When you see Margaret Hall a recent ASU graduate, you wouldn’t know that she had spent time in federal prison.
Six years ago, the 47 year-old was sentenced to six months in prison for a class C felony.
But Margaret’s life of crime is already a thing of the past. Today, she radiates joy, confidence, and this was even more evident when she marched in her graduation ceremony at Arizona State University.
Margaret was released from prison and changed her mind. She decided to return to school.
“Strive for bigger dreams and bigger goals. I didn’t want my children to think that was going to be the last chapter of my story,” she explained.
Margaret persevered despite being a convicted felon. She enrolled at Glendale Community College, and was then transferred to ASU.
Margaret has never looked back. She was able to get three degrees in five years through sheer hard work, dedication, and perseverance.
“Every semester for the past five years. No summers off, no breaks,” she said.
Margaret was awarded several scholarships along the way, including one from Jeannette Rankin Foundation. This foundation provides scholarships and grants for women aged 35 and over who are pursuing college education.
Last week, Margaret proudly walked the stage in Desert Financial Arena, graduating as a summa cum laude with a master’s degree in interdisciplinary studies and pre-law.
Margaret’s goal is to start a grant writing business to support non-profit organizations that help other individuals achieve their dreams.
“It’s not where you start, but it’s where you end up,” she said.
Elizabeth Bonker, a 24-year old woman with non-speaking autism, is another recent graduate who inspires.
She hasn’t spoken since the age of 15 months old, but she managed to deliver a moving commencement speech at Rollins College using a text-to-speech computer program.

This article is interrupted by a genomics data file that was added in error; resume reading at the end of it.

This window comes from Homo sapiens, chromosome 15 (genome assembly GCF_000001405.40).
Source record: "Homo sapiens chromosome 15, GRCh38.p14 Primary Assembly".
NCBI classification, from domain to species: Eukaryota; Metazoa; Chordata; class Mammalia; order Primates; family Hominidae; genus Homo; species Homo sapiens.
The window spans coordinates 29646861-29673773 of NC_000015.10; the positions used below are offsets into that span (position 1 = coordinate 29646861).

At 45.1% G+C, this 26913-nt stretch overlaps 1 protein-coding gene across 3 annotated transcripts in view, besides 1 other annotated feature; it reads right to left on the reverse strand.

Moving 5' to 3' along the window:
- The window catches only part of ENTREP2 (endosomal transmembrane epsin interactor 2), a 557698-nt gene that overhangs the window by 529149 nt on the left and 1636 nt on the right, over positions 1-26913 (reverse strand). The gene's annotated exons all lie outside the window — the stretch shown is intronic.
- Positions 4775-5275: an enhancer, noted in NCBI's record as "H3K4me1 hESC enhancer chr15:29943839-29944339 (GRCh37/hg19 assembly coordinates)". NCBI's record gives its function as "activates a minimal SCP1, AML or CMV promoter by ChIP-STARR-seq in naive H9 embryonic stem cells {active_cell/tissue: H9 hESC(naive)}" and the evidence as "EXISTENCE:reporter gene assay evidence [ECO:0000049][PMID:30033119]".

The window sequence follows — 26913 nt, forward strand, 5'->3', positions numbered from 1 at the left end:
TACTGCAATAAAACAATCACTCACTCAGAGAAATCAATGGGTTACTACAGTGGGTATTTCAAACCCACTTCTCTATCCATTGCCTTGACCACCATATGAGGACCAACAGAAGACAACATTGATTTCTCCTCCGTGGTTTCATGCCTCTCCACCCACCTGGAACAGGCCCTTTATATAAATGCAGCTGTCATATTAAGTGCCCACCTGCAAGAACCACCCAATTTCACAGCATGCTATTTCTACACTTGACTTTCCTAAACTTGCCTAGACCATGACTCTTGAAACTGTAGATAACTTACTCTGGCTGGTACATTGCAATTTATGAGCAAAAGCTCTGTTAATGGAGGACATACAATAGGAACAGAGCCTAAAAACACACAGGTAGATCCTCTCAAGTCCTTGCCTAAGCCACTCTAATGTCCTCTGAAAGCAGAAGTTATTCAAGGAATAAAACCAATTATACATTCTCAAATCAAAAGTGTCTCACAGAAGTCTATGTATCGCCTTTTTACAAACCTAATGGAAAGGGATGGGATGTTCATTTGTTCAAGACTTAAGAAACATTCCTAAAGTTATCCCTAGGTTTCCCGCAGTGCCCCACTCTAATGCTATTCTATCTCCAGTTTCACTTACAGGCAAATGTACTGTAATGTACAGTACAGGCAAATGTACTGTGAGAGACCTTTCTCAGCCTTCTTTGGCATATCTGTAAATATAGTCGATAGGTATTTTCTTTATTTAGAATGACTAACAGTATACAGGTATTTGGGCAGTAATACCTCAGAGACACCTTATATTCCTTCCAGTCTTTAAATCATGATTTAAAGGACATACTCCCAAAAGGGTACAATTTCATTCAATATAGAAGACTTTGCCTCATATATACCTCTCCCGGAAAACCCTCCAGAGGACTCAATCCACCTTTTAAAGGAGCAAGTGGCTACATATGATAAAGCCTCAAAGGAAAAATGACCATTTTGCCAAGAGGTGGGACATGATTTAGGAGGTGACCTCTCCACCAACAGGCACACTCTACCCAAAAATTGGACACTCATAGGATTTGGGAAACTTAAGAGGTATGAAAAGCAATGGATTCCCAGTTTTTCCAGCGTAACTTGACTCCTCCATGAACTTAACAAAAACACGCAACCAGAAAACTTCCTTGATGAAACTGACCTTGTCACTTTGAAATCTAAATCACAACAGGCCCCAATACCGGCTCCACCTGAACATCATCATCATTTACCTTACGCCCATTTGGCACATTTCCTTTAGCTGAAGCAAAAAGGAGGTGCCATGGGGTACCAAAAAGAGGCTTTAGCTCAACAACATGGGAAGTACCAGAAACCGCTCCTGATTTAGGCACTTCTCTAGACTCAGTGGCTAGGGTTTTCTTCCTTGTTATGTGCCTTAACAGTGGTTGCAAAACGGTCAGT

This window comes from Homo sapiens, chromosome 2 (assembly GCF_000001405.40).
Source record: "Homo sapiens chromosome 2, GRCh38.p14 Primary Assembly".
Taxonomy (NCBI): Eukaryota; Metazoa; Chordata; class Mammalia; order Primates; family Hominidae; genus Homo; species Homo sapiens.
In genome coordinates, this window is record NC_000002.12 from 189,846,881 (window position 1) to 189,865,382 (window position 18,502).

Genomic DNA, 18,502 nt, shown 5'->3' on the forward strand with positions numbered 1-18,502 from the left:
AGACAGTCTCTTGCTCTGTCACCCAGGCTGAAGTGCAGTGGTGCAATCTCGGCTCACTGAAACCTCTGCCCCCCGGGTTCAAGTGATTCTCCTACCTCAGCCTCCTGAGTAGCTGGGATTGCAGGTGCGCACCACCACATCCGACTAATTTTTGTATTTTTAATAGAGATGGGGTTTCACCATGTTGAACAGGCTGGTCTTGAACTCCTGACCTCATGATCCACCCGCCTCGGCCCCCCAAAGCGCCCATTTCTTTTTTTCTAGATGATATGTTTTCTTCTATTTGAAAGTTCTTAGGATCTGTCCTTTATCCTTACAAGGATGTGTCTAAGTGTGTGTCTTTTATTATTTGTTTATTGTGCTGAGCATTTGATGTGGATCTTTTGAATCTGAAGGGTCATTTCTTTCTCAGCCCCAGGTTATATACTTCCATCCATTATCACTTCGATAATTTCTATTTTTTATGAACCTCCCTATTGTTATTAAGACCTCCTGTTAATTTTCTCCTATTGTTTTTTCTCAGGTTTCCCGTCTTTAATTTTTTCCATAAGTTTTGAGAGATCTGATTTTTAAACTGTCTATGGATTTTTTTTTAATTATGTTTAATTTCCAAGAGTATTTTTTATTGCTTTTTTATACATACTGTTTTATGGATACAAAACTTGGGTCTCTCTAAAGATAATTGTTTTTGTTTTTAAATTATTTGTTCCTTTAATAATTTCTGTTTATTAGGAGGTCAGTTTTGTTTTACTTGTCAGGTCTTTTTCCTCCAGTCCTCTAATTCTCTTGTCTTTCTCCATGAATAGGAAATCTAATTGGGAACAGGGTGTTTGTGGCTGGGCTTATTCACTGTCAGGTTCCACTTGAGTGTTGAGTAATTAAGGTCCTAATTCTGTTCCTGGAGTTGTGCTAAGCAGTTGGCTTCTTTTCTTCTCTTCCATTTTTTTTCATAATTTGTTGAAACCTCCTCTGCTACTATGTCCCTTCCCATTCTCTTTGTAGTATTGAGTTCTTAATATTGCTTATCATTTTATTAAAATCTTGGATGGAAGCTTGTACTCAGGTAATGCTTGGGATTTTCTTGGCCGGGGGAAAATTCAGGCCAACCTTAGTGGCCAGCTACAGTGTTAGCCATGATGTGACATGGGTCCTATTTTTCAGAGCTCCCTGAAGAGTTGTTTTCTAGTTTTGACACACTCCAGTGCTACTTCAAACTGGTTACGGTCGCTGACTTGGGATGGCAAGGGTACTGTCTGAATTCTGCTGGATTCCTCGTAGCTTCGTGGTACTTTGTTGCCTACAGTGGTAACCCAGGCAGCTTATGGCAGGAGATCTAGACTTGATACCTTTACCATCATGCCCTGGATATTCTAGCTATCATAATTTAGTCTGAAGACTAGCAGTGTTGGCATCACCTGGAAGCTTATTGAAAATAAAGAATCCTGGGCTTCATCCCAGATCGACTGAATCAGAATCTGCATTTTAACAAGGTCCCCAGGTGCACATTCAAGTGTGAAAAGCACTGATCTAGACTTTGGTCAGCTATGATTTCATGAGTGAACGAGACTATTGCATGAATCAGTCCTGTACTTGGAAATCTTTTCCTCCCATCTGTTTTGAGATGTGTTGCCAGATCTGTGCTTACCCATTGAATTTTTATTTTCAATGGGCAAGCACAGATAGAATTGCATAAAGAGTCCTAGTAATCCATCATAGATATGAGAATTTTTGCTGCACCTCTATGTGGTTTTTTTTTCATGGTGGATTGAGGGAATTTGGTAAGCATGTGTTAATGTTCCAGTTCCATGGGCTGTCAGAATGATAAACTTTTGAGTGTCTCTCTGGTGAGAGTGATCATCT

Elizabeth was one of four valedictorians who achieved a perfect 4.0 GPA. When it was time to choose the speaker, her peers unanimously chose Elizabeth to be the honorary speaker.
And Elizabeth didn’t disappoint.
Speaking to 529 graduating students and their families, she began: “Today we celebrate our shared achievements. I know something about shared achievements because I am affected by a form of autism that doesn’t allow me to speak.”
Elizabeth, who graduated with a degree in social innovation, went on to talk about her heroes: Helen Keller and Fred Rogers, aka Mister Rogers, who she described as the college’s “favorite alumnus.”
“When he died, a handwritten note was found in his wallet. It said, ‘Life is for service.’ You have probably seen it on the plaque by Strong Hall. Life is for service. So simple, yet so profound,” Elizabeth said of the late television host.
There are 31 million nonspeakers with autism globally, and Elizabeth’s dream is to give them a chance to communicate—just as it was given to her.
She also wants to change the way society views people with autism.
“Just because someone cannot speak doesn’t mean they can’t feel and think,” Elizabeth said.
You can listen to Elizabeth’s entire speech here.
These women are truly deserving of recognition for their perseverance and hard work.
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